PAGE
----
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Bank of Canada Governor Tiff Macklem is seen during a press conference at the Bank of Canada in Ottawa on Oct. 28, 2020.Sean Kilpatrick/The Canadian Press

The Bank of Canada kept its overnight target rate at 0.25 per cent while outlining a more confident view on the Canadian economy, as vaccine approvals and increased fiscal stimulus boost the medium-term growth outlook even as current lockdown measures take a significant toll.

In its monetary policy decision on Wednesday, the central bank shrugged off market speculation that it could use a “micro-cut” to stimulate the economy through the second wave of coronavirus infections. It also maintained the pace of its quantitative easing program, saying it would continue buying at least $4-billion worth of Government of Canada bonds every week.

A slight change in language around the QE program, however, led analysts to predict that it could begin tapering its bond purchases in the first half of the year.

After a 5.5-per-cent decline in real GDP in 2020, the bank now expects the Canadian economy to grow by around 4 per cent in 2021 and almost 5 per cent in 2022, before slowing to around 2.5 per cent in 2023. It is projecting global economic growth to average just over 5 per cent in 2021 and 2022.

The approval of several coronavirus vaccines drove the revised growth estimates, and in its quarterly Monetary Policy Report (MPR), published Wednesday, the bank moved its expectations for widespread Canadian immunization ahead by six months, from mid-2022 to the end of 2021.

While the economic outlook is “stronger and more secure” than it was in October, the bank said that things are worse than expected in the near-term owing to surging coronavirus infections and strict lockdowns in several provinces. It is projecting negative 2.5 per cent GDP growth in the first quarter of 2021.

“The earlier expected arrival of vaccines is a very positive development, and we do expect to see stronger growth through the second half of this year and into the first half of next year,” bank governor Tiff Macklem said in a Wednesday press conference.

“But we’re starting off in a deeper hole, so we’ve got to climb back out of that,” he said.

The bank reiterated its pledge to hold its policy rate at the “effective lower bound” – which is currently deemed to be 0.25 per cent – until inflation “sustainably” returns to 2 per cent. It still does not expect inflation to return to that target until some time in 2023.

“This is a less dovish Bank of Canada than some may have thought, because it’s a central bank that has greater confidence in the recovery ahead,” CIBC World Markets chief economist Avery Shenfeld wrote in a note to clients.

“But make no mistake, this is still a dovish policy stance, one that will hold interest rates at rock bottom levels for another two years, and continue to buy bonds this year to keep longer rates from too sharp a climb,” he wrote.

While the bank left much of its language about monetary stimulus unchanged in Wednesday’s policy statement, there was a subtle but important change in how it spoke about its quantitative easing program. The bank is currently buying at least $4-billion worth of Government of Canada bonds a week – in an effort to drive up the price of the benchmark bonds and drive down yields – and now owns roughly 36 per cent of all outstanding federal government bonds.

“As the Governing Council gains confidence in the strength of the recovery, the pace of net purchases of Government of Canada bonds will be adjusted as required,” it said, striking a more optimistic note than before about an economic rebound.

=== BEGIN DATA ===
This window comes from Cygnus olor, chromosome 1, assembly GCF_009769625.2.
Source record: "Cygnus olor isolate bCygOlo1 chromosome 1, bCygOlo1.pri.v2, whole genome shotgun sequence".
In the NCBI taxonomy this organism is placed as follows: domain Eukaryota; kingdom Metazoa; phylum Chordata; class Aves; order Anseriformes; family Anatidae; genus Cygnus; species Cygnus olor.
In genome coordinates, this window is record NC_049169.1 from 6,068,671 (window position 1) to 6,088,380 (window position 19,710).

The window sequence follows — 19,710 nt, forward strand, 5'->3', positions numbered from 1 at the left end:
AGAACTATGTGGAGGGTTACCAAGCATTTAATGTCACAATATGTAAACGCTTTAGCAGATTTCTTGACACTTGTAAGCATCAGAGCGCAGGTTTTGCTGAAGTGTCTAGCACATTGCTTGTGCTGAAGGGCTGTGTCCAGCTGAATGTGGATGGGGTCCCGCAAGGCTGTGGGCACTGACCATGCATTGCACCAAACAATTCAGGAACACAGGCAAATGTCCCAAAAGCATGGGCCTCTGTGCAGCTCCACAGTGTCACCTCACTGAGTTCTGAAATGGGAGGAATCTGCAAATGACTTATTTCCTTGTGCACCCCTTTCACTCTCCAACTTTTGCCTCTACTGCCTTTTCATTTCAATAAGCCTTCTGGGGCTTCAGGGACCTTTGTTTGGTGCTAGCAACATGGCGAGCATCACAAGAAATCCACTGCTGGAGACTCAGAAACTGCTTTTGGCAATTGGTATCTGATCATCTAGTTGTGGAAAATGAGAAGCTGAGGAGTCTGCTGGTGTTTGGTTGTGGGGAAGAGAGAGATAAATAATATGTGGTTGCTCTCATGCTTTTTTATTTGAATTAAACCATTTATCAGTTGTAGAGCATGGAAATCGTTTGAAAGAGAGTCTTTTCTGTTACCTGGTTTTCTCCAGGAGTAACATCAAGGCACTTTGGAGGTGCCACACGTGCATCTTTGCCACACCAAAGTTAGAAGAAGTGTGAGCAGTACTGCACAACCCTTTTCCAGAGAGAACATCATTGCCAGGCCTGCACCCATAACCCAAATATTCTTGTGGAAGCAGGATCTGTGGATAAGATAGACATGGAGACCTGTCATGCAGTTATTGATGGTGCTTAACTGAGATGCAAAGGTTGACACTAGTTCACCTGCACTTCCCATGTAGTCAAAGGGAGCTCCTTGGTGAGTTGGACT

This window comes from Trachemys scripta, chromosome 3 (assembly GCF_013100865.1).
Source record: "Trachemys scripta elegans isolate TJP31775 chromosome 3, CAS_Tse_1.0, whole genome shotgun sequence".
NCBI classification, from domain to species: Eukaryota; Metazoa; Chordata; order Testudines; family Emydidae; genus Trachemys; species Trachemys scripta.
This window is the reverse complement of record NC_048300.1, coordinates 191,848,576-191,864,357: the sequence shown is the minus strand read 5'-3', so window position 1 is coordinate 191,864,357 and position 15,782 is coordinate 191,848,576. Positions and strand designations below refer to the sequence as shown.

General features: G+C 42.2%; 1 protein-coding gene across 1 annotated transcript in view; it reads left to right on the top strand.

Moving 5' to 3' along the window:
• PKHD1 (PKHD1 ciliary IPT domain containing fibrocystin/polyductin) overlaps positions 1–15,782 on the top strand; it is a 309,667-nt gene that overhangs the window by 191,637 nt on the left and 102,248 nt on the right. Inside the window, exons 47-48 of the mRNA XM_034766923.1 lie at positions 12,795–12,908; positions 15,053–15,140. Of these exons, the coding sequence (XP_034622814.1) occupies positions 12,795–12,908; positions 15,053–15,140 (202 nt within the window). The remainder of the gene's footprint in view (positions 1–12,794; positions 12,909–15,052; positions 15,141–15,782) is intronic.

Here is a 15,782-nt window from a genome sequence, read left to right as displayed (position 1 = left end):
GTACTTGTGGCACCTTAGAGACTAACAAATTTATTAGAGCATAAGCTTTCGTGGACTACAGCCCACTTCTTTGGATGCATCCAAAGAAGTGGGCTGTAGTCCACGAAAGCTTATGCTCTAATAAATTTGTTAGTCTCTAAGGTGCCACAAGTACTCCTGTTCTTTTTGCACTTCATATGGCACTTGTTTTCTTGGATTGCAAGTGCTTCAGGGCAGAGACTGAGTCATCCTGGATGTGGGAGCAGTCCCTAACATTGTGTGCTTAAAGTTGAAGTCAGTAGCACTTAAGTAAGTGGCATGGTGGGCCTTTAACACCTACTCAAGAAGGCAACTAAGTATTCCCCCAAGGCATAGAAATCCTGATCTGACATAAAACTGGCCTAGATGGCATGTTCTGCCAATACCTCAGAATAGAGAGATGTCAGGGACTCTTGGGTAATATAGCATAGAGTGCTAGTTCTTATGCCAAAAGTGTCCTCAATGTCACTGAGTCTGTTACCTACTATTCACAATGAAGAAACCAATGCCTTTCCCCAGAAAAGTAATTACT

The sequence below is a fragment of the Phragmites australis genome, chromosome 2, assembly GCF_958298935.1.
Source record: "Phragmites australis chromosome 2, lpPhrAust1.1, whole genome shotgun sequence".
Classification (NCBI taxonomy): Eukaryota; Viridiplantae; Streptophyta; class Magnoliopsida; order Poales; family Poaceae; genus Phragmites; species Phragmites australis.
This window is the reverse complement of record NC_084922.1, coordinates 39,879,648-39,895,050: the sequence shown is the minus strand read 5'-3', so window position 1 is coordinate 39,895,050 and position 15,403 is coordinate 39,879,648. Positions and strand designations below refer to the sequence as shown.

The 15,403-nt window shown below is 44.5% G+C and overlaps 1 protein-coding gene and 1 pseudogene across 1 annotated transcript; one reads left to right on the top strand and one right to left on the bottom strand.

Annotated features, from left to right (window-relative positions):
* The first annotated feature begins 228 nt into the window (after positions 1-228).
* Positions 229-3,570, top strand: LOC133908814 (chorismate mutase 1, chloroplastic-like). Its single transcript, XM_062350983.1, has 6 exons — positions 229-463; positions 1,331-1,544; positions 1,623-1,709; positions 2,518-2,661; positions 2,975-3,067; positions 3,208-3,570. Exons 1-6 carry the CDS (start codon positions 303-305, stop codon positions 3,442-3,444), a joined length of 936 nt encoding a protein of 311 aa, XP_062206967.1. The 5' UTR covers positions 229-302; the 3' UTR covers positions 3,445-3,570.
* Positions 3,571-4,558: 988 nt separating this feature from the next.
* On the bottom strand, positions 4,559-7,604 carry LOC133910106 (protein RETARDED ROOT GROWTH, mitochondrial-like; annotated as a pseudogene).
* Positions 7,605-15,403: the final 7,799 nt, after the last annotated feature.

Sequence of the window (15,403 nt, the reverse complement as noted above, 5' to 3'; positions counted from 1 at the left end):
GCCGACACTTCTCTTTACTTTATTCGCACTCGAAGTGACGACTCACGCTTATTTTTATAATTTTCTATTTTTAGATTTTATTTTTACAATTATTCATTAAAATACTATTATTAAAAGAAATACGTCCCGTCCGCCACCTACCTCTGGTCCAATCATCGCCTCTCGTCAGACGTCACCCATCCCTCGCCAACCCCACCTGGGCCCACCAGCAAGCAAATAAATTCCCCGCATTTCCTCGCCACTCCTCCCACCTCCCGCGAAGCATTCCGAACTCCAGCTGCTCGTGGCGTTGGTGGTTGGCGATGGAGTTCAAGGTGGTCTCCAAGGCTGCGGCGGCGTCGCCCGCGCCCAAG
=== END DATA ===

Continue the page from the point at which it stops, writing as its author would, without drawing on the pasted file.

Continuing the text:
“That suggests that the timing for tapering isn’t that far off,” wrote Benjamin Reitzes, director of Canadian Rates at BMO Capital Markets.

“April is a reasonable timeline for tapering as we should have the FY21/22 federal budget in hand by then, which will give us a profile for issuance that is expected to be materially lower than this year,” he wrote. Other analysts said they expected the bank to begin tapering its purchases by early summer.

At the press conference, Mr. Macklem said that any reduction in bond buying would be “gradual.”

“It’s a process and not a switch. And we’ve committed to continue the QE program until the recovery is well under way. We expect a protracted recovery; this is going to take some time, we’re going to need this program for some time,” he said.

Uncertainty around inflation remains “unusually high,” the bank said in its MPR. A stronger-than-anticipated bounce back in consumer spending, strength of the Canadian dollar against the U.S. dollar, or additional fiscal stimulus could all impact the path of inflation.

And even as the overall economic outlook has improved, the bank continued to warn that growth in the coming quarters will be choppy.

“This is because suppressed spending from containment restrictions in one quarter is likely to be followed by a bounce in another quarter after measures are eased. The choppiness should diminish over time as the share of the immunized population increases and economic momentum becomes more sustained,” the bank wrote in the MPR.

The bank also warned that there are risks to the economic outlook related to the distribution or effectiveness of COVID-19 vaccines. This comes as the federal government says Canada will not receive any shipments of the Pfizer vaccine next week owing to worldwide shipment delays.

The latest round of lockdowns are once again hitting high-contact industries, such as travel and hospitality, particularly hard. At the same time, changing consumption patterns means the economic impact of the second wave of lockdowns will likely be “less severe” than the lockdowns last spring, the bank said. And if restrictions are dialled back in the coming months, “a sharp bounce-back is expected in the second quarter,” the bank said.

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